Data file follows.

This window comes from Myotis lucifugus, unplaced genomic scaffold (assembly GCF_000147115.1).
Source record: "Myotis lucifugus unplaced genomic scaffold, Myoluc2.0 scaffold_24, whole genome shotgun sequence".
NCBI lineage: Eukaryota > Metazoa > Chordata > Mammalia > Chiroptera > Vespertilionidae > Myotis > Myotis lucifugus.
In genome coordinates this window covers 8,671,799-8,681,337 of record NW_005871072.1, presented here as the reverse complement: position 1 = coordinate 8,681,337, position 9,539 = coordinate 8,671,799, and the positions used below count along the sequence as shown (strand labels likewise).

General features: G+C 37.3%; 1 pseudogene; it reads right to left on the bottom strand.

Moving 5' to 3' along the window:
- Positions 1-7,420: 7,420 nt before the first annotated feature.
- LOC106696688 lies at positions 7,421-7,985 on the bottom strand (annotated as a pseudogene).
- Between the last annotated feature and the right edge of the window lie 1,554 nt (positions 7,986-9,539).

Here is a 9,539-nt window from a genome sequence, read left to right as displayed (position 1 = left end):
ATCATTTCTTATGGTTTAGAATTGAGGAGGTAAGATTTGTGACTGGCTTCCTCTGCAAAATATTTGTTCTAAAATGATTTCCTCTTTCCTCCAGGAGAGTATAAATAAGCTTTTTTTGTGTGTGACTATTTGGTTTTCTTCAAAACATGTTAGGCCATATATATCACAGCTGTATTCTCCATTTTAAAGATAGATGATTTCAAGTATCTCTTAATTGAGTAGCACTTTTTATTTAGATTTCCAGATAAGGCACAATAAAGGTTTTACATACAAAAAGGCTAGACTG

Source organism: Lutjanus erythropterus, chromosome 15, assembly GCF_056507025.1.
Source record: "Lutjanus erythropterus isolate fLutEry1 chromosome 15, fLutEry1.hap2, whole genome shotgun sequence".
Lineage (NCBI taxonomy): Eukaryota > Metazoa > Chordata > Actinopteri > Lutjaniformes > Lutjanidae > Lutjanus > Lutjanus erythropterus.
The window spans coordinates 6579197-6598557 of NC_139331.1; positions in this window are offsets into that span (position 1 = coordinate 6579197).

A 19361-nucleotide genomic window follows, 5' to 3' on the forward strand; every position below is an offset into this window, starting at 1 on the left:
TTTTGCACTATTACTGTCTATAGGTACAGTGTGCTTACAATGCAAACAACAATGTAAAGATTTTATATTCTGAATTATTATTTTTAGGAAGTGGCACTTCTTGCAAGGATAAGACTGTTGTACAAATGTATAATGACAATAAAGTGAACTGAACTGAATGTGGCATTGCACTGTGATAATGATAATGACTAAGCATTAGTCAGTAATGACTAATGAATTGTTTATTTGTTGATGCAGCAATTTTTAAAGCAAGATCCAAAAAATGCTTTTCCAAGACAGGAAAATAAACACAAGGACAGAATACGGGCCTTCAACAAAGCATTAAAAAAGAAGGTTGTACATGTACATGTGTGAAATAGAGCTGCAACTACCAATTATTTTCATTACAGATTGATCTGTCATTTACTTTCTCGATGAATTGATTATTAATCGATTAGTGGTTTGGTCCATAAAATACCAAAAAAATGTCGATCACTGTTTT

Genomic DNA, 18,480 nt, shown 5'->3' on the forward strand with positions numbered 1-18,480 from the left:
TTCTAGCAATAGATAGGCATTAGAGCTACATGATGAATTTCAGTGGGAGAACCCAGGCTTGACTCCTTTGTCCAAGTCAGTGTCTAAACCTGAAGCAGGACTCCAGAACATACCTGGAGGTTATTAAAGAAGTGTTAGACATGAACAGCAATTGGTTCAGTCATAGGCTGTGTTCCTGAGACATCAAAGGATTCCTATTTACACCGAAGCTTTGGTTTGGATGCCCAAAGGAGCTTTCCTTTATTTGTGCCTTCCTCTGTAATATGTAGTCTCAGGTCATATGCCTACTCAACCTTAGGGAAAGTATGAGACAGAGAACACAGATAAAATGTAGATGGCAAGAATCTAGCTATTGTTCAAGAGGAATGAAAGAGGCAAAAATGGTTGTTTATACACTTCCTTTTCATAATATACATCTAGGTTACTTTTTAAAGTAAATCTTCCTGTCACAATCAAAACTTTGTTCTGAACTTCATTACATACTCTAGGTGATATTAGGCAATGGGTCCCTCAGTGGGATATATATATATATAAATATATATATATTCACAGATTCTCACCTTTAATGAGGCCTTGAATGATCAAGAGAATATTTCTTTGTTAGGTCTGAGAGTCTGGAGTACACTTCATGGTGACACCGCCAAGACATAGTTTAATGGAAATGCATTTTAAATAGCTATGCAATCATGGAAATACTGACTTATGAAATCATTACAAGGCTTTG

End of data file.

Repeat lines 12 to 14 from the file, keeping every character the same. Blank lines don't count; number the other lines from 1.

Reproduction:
Source organism: Lutjanus erythropterus, chromosome 15, assembly GCF_056507025.1.
Source record: "Lutjanus erythropterus isolate fLutEry1 chromosome 15, fLutEry1.hap2, whole genome shotgun sequence".
Lineage (NCBI taxonomy): Eukaryota > Metazoa > Chordata > Actinopteri > Lutjaniformes > Lutjanidae > Lutjanus > Lutjanus erythropterus.